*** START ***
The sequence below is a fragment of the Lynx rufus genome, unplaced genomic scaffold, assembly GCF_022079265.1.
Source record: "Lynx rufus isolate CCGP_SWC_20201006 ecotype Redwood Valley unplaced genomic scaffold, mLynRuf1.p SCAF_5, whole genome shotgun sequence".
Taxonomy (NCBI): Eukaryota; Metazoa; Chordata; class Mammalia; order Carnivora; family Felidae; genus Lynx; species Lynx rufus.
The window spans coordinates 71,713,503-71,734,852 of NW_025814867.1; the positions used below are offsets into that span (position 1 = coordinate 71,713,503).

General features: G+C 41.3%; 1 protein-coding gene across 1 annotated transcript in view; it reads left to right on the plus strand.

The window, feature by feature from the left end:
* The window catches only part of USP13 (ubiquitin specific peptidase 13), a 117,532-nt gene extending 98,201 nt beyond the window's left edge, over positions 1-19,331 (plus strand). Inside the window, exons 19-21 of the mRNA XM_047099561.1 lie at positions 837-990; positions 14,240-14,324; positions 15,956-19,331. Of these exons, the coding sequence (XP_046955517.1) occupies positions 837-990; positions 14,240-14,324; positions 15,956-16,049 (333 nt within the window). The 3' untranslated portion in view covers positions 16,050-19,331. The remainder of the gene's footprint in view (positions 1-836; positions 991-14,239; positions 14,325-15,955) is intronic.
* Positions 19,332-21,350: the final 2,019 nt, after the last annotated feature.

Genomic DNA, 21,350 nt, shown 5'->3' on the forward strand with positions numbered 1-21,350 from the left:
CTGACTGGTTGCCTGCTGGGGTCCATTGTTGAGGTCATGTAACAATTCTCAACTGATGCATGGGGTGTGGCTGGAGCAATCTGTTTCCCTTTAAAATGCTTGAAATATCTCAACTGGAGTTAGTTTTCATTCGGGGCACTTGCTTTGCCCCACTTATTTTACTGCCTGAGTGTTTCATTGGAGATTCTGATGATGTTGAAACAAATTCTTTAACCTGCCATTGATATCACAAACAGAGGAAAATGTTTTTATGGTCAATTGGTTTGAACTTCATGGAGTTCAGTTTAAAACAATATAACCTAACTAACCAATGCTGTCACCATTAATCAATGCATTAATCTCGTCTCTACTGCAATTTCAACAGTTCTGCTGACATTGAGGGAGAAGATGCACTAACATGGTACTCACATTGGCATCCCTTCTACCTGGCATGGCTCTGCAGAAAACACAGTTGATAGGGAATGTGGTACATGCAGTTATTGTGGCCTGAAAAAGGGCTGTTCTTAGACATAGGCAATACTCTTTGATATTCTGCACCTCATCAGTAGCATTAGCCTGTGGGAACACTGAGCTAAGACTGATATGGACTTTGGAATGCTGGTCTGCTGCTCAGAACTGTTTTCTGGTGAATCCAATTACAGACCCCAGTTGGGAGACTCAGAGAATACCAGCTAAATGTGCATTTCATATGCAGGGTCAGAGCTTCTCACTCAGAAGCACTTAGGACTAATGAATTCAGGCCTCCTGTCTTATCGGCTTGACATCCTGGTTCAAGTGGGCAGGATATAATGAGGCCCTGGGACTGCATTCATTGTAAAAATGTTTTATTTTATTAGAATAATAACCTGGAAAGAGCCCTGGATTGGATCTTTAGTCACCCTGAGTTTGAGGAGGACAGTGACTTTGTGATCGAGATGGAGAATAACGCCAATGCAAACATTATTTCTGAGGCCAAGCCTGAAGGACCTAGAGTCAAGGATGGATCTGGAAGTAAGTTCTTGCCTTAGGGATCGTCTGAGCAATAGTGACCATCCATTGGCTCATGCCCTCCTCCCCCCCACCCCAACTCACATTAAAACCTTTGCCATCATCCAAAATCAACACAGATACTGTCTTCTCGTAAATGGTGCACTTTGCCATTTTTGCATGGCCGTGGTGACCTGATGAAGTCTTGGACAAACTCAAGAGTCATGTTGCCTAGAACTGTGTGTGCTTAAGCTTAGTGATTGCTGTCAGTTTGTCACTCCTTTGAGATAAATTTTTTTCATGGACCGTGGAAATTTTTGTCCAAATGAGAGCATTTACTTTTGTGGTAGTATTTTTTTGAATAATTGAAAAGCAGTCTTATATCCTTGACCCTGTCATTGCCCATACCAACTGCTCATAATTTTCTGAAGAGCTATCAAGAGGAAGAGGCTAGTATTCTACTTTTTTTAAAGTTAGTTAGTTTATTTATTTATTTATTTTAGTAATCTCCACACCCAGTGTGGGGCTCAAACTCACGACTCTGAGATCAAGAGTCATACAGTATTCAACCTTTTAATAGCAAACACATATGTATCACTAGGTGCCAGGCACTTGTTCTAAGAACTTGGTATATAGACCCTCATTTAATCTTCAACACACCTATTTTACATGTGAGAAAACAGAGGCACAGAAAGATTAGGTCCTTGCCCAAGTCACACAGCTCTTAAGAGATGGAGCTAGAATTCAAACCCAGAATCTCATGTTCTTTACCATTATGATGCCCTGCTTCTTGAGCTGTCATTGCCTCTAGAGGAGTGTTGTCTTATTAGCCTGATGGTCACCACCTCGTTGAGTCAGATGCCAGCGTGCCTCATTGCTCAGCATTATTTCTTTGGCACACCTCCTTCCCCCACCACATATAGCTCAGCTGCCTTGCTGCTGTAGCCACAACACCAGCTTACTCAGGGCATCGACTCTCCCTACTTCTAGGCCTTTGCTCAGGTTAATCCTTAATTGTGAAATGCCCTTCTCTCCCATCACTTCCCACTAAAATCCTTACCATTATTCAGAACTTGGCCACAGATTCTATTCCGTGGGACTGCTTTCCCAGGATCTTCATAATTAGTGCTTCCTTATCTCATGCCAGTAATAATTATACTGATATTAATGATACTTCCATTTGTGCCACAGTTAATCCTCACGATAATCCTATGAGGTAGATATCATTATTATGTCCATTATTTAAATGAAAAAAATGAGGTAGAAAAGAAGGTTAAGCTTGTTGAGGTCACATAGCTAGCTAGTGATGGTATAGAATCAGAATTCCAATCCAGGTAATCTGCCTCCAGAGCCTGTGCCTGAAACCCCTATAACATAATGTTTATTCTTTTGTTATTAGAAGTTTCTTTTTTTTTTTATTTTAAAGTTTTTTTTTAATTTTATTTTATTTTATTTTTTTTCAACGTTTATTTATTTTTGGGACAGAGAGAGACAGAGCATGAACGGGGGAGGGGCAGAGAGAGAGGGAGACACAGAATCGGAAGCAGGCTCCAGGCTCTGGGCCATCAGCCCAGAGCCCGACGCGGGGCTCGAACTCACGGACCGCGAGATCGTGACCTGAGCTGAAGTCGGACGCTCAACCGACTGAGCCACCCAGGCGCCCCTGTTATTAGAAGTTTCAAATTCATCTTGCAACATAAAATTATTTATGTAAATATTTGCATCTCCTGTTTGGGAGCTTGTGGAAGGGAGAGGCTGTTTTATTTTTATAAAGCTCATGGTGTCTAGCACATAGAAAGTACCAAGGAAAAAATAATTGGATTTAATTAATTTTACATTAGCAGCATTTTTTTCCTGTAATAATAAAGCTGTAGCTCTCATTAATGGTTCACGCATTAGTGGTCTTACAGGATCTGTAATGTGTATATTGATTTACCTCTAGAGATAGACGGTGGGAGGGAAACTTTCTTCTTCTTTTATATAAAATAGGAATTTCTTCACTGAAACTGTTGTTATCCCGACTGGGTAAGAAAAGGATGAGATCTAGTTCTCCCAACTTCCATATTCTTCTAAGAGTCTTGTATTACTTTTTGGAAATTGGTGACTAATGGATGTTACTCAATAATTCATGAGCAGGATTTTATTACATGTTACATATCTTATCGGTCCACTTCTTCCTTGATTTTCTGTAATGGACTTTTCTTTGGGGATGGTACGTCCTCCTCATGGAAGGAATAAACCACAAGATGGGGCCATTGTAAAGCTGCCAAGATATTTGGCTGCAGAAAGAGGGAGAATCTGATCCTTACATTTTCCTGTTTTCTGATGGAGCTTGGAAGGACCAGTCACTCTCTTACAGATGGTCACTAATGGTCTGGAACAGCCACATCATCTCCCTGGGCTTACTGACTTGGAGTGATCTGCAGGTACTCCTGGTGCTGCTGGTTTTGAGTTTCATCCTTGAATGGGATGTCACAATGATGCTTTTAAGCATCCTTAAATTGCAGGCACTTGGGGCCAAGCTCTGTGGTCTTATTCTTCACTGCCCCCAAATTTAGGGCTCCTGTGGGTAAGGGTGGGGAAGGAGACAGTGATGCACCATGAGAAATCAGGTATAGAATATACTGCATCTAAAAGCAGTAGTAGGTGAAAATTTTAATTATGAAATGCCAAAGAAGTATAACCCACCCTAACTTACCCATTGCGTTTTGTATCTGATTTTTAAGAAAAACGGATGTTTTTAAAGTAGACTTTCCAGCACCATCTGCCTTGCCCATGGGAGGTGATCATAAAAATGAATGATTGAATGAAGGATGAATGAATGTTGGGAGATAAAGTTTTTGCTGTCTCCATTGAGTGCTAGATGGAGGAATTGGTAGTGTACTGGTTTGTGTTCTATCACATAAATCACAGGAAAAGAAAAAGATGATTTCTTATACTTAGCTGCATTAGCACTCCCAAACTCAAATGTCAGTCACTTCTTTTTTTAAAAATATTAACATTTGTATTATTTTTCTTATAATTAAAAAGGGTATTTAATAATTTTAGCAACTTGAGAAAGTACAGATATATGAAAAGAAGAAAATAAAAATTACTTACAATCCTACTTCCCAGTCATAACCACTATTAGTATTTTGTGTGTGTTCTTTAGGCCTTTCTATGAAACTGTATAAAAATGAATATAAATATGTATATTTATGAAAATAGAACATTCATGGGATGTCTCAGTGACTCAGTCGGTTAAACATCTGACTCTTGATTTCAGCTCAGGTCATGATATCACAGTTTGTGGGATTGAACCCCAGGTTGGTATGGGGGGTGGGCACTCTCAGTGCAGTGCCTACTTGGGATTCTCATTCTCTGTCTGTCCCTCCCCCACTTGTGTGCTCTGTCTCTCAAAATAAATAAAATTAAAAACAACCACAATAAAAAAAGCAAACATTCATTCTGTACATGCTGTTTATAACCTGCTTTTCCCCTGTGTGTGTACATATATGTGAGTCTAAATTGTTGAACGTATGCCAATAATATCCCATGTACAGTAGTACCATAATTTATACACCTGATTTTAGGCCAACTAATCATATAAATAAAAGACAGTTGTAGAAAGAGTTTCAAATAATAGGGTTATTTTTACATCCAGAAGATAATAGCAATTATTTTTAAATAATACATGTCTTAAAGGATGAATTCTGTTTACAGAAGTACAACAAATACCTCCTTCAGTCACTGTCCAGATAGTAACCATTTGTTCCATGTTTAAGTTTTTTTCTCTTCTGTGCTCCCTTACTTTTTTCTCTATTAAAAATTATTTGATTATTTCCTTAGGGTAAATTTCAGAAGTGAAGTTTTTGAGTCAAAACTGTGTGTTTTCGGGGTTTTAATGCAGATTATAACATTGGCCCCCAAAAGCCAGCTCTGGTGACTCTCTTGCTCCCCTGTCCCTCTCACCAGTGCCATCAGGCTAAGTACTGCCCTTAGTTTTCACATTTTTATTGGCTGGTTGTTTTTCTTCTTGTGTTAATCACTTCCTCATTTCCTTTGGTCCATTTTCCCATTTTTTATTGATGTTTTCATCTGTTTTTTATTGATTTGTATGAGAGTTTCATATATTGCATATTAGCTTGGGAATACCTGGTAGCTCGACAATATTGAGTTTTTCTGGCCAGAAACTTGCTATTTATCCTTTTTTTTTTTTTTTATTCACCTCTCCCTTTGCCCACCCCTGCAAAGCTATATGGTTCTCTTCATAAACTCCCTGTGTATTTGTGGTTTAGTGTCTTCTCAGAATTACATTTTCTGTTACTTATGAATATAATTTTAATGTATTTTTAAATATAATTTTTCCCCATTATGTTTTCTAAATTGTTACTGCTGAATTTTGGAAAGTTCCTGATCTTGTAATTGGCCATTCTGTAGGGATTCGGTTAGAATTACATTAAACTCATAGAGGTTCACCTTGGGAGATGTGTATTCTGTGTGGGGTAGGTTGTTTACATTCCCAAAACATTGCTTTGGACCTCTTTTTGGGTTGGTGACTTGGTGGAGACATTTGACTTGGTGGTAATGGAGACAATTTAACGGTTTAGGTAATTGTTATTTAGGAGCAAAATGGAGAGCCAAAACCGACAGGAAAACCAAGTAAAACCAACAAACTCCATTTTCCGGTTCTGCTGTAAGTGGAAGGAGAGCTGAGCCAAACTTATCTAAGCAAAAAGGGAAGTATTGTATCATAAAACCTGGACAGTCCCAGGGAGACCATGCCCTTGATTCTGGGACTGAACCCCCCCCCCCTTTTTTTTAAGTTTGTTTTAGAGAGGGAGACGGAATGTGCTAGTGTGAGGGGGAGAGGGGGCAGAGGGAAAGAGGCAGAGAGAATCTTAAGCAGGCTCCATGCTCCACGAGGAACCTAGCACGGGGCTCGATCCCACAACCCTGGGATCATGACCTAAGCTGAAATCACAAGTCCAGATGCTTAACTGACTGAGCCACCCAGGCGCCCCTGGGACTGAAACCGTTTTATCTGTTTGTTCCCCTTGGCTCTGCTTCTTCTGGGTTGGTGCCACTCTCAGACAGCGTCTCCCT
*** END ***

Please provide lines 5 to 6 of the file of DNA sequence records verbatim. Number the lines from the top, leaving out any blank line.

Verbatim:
General features: G+C 41.3%; 1 protein-coding gene across 1 annotated transcript in view; it reads left to right on the plus strand.

The window, feature by feature from the left end: